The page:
The gut-associated lymphoid tissue (GALT) of the gastrointestinal tract represents almost 80% of the body’s entire immune system;1 this underscores the critical roles of the gastrointestinal tract and the microbiome in host immunity and defense.
A fine balance between active immunity and immune tolerance is necessary to maintain homeostasis, and disruptions of this balance may contribute to disease.1-4
Supplementing adult dogs’ diets with bovine colostrum bioactives led to greater microbial species diversity, indicating the dogs had stable microbiomes that were more resistant to challenge.5
Feeding a canine diet supplemented with bovine colostrum bioactives may make the microbiome more resistant to infection.
Supplementation with bovine colostrum bioactives resulted in a significant increase in production of antigen-specific IgG in response to canine distemper vaccination as well as more sustained antibody levels, indicating an improved immune response to vaccination.5
Bovine colostrum bioactives improve vaccination response in dogs.
Kittens supplemented with bovine colostrum bioactives showed increased and sustained antibody response to the rabies vaccine.6
Bovine colostrum bioactives improve vaccination response in kittens.
The probiotic strain Enterococcus faecium SF68 enhanced IgA and IgG production as well as monocyte activation in growing dogs but did not induce overstimulation of the immune system.7,8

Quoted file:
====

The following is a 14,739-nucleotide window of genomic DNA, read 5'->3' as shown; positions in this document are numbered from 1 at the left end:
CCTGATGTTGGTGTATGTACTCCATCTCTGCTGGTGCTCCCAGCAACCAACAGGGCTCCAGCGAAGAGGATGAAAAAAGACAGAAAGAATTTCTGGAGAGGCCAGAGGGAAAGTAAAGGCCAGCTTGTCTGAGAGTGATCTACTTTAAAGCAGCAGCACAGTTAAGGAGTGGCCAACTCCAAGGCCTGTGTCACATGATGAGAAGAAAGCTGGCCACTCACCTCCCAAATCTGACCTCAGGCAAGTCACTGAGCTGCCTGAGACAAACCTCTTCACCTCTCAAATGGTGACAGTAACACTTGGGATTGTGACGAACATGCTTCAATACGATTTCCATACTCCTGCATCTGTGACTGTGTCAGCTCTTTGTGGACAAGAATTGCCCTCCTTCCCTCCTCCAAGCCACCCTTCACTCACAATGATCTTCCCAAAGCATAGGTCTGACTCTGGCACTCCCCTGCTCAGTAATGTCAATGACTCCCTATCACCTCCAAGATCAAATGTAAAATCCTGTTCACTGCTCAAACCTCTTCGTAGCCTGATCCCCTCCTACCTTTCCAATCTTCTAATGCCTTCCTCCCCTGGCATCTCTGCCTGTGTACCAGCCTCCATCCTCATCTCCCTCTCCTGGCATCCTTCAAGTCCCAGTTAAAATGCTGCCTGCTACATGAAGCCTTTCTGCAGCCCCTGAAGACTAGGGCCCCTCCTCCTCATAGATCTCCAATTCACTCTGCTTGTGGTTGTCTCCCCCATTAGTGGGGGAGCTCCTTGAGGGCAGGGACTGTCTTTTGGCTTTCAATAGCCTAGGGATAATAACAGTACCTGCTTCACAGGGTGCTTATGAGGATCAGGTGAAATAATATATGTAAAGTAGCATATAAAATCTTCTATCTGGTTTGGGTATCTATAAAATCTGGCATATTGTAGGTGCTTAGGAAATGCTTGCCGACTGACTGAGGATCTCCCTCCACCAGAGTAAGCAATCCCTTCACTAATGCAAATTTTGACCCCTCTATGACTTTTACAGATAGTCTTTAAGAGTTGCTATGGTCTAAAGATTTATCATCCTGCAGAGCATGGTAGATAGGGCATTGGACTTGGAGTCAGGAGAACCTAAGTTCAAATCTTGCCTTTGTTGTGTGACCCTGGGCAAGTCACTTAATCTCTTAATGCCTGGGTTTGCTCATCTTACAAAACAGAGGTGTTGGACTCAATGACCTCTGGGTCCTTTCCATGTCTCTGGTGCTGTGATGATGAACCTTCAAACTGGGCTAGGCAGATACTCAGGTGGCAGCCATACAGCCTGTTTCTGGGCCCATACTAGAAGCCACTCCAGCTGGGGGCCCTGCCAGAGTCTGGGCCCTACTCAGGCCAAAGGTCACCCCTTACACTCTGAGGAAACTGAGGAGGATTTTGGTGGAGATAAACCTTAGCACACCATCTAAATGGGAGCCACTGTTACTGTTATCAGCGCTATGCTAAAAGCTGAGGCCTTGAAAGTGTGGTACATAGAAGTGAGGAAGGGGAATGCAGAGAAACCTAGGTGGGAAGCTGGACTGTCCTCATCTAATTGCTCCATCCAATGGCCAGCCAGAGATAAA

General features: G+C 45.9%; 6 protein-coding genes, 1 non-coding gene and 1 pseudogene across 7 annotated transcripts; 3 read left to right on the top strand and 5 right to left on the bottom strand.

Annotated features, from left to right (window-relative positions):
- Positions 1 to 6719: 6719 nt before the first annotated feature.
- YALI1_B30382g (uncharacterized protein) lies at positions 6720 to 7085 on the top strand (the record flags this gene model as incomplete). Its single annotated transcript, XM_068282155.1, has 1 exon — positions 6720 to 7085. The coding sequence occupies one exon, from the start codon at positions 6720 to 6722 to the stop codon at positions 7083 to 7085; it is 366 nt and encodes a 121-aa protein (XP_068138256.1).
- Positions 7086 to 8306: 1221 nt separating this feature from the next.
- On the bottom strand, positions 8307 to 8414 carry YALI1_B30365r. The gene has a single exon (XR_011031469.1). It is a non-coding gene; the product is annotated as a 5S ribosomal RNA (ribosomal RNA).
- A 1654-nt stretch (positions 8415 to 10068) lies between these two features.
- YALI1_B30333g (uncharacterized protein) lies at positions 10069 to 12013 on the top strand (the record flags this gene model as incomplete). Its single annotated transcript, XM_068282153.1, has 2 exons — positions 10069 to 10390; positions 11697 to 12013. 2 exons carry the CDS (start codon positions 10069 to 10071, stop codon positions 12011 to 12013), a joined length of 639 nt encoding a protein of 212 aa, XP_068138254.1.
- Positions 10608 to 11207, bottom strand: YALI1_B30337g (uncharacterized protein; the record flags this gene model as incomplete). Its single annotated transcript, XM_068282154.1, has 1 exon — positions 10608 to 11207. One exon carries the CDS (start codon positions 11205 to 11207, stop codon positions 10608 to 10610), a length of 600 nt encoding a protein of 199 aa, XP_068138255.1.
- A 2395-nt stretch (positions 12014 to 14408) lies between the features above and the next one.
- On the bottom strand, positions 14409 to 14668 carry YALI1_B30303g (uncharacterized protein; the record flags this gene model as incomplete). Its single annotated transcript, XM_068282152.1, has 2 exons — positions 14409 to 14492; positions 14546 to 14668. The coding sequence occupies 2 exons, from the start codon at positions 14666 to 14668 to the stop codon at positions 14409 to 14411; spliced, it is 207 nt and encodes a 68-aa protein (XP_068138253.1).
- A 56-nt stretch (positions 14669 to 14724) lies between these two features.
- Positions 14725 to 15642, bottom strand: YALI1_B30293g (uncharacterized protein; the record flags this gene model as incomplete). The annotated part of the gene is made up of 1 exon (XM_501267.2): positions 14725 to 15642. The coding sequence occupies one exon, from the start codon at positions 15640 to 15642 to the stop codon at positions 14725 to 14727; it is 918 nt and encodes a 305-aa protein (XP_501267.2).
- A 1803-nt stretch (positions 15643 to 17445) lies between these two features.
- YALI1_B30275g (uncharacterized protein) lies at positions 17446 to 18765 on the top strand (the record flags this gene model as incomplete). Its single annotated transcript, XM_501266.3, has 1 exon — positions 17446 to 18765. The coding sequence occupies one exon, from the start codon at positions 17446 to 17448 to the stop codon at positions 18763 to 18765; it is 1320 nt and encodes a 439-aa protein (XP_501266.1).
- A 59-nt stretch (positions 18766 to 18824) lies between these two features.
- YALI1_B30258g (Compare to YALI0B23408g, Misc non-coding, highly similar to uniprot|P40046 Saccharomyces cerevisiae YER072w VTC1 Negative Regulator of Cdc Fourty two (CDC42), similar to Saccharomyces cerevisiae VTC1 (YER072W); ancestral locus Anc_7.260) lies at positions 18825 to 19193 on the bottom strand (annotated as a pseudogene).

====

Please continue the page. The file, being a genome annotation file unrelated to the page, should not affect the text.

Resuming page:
The probiotic strain E. faecium SF68 may increase priming of naïve B cells in response to initial canine distemper virus vaccination, which may enhance the effectiveness of the vaccine in preventing infection.7,8
The probiotic E. faecium SF68 improves vaccine response and long-term immune functions in growing dogs without overstimulating the immune system.
Cats with latent herpesvirus infections showed significantly fewer observation points with conjunctivitis when supplemented with E. faecium SF68 as compared to cats in the placebo group.8,10
The probiotic strain E. faecium SF68 may improve the clinical course of latent feline herpesvirus in cats.
Shelter cats receiving Bacillus coagulans GBI-30 6086 (BC30) showed a numerical decrease in the number of days with clinical signs of upper respiratory tract disease.11
The probiotic strain Bacillus coagulans GBI-30 6086 (BC30) may help reduce upper respiratory tract disease in shelter cats.
Some heat-killed strains of Lactobacillus species can produce immunomodulatory effects equal to live strains.12 A heat-treated blend of Lactobacillus fermentum and Lactobacillus delbrueckii increased fecal IgA antibody levels in response to rabies vaccination, indicating an enhanced immune response.11
Effective paraprobiotics may provide immunomodulatory benefits despite the lack of live bacteria.